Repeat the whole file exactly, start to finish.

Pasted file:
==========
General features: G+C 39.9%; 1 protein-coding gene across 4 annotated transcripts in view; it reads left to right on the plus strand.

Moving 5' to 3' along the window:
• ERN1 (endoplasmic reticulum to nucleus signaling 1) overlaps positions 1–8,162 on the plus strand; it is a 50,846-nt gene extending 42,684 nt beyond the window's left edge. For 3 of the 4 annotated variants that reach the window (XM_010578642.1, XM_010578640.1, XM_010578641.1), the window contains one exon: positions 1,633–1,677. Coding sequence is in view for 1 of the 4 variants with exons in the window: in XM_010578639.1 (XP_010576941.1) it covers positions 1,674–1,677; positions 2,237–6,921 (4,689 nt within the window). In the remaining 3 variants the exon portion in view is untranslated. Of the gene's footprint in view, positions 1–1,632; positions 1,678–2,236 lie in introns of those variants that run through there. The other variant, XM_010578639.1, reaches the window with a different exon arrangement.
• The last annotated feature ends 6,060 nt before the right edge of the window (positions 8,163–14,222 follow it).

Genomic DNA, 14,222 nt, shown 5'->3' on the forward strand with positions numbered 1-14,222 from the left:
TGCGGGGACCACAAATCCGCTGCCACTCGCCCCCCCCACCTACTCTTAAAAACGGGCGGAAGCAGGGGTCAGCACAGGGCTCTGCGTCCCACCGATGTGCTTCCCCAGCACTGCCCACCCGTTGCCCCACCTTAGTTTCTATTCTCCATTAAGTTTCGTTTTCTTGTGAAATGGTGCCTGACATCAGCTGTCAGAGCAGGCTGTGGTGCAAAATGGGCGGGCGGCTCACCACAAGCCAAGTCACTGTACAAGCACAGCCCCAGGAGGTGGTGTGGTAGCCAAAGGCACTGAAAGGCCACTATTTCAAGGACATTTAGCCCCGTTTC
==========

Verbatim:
General features: G+C 39.9%; 1 protein-coding gene across 4 annotated transcripts in view; it reads left to right on the plus strand.

Moving 5' to 3' along the window:
• ERN1 (endoplasmic reticulum to nucleus signaling 1) overlaps positions 1–8,162 on the plus strand; it is a 50,846-nt gene extending 42,684 nt beyond the window's left edge. For 3 of the 4 annotated variants that reach the window (XM_010578642.1, XM_010578640.1, XM_010578641.1), the window contains one exon: positions 1,633–1,677. Coding sequence is in view for 1 of the 4 variants with exons in the window: in XM_010578639.1 (XP_010576941.1) it covers positions 1,674–1,677; positions 2,237–6,921 (4,689 nt within the window). In the remaining 3 variants the exon portion in view is untranslated. Of the gene's footprint in view, positions 1–1,632; positions 1,678–2,236 lie in introns of those variants that run through there. The other variant, XM_010578639.1, reaches the window with a different exon arrangement.
• The last annotated feature ends 6,060 nt before the right edge of the window (positions 8,163–14,222 follow it).

Genomic DNA, 14,222 nt, shown 5'->3' on the forward strand with positions numbered 1-14,222 from the left:
TGCGGGGACCACAAATCCGCTGCCACTCGCCCCCCCCACCTACTCTTAAAAACGGGCGGAAGCAGGGGTCAGCACAGGGCTCTGCGTCCCACCGATGTGCTTCCCCAGCACTGCCCACCCGTTGCCCCACCTTAGTTTCTATTCTCCATTAAGTTTCGTTTTCTTGTGAAATGGTGCCTGACATCAGCTGTCAGAGCAGGCTGTGGTGCAAAATGGGCGGGCGGCTCACCACAAGCCAAGTCACTGTACAAGCACAGCCCCAGGAGGTGGTGTGGTAGCCAAAGGCACTGAAAGGCCACTATTTCAAGGACATTTAGCCCCGTTTC